Do you have writer’s block? Are you struggling to think of a great storyline, but can’t seem to scare one up? The best advice I can give you is to start with a feeling.

Check out that list of emotions you Googled. Go through each of the words listed – Doomed, Appalled, Blissful, Prideful, Disappointed – imagine someone who might be feeling these things. What would lead them to feel this way? How long have they felt this way? How does this feeling make them act toward others, themselves?

Now we are getting somewhere!

Perhaps after reading that list you now have a character who is feeling prideful about a new dress she just bought in order to impress a socialite she hopes to befriend. While she’s out wearing the dress, she feels “above” all the “peasants” wearing non-designer attire, but when she’s alone, she cries herself to sleep.

Now I’m just playing and spitballing of course, but do you see how we already have a character slightly developed and even a bit of a story falling into place? All from picking one emotion: pride!

Come Back to The Feeling

As your story develops, don’t forget to come back to that emotion. In fact, you might consider giving the character a certain quirk that accompanies the emotion – something like twirling her hair when nervous or sticking her nose up when feeling prideful. Attaching a mannerism to a feeling can really humanize your character.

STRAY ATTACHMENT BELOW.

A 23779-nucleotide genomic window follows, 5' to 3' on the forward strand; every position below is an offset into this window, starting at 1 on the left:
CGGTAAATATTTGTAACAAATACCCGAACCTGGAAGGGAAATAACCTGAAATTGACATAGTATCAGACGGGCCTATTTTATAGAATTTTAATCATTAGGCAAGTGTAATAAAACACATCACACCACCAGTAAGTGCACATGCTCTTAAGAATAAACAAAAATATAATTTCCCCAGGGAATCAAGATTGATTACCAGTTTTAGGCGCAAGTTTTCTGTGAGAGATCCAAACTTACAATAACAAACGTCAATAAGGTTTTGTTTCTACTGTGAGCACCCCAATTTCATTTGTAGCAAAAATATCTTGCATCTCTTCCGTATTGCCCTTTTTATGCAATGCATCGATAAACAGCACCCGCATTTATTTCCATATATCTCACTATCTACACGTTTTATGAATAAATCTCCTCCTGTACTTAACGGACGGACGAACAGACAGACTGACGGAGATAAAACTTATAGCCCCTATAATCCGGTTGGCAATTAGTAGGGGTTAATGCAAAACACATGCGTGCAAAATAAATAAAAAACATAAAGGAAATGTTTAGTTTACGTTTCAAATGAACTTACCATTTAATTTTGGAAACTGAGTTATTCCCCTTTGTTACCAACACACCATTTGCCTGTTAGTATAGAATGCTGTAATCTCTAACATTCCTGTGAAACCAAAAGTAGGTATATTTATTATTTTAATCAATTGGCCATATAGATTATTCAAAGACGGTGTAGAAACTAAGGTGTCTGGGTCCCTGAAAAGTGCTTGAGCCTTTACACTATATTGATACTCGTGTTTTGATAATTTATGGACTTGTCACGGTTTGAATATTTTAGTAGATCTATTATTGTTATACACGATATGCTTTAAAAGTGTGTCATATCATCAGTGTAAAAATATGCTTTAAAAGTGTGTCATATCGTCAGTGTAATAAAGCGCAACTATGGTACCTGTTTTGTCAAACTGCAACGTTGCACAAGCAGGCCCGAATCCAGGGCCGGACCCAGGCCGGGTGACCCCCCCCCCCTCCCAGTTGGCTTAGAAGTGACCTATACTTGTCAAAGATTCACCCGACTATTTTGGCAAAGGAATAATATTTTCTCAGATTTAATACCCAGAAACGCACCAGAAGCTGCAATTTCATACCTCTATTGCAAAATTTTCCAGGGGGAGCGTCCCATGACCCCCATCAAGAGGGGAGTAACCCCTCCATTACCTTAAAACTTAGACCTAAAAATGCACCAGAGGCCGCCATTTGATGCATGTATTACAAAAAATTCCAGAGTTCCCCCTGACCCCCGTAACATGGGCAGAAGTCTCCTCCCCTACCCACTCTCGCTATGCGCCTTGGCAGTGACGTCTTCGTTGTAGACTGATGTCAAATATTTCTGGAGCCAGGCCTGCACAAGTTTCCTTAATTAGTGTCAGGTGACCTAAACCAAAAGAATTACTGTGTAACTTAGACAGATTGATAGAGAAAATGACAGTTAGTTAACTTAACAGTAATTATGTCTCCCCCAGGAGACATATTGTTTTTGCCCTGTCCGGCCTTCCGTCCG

Events + Feelings = Whole Story

Think of your story as a scale – one side is Events, the other side is Feelings.

You want your scale to be equal, so if you put weight into the events, be sure to try and balance it out with feelings; the two complement each other.

As certain events unfold throughout your story, your characters react and develop. These reactions spur more events, which produce more feelings. It’s a beautiful thing.

What other elements do you consider when developing emotions for a character? Share your thoughts in the comments! 

Image Credit: Ultimate Reviews 

But Isn’t Writing Easy?

easy-buttonI was recently out with friends when we began talking to a new group of people. I introduced myself to a gentleman in the group and the inevitable question came up, “what do you do?”.

He had mentioned that he did something pertaining to finance or business – I can’t quite remember, but at the time I showed interest. When I explained that I’m a writer, he made a face and said, “But isn’t that easy?”.

No I didn’t meet this young lad at a Mensa meeting, or a meeting of tactful people at that, but I did begin to wonder how many people really perceive writing as “easy”.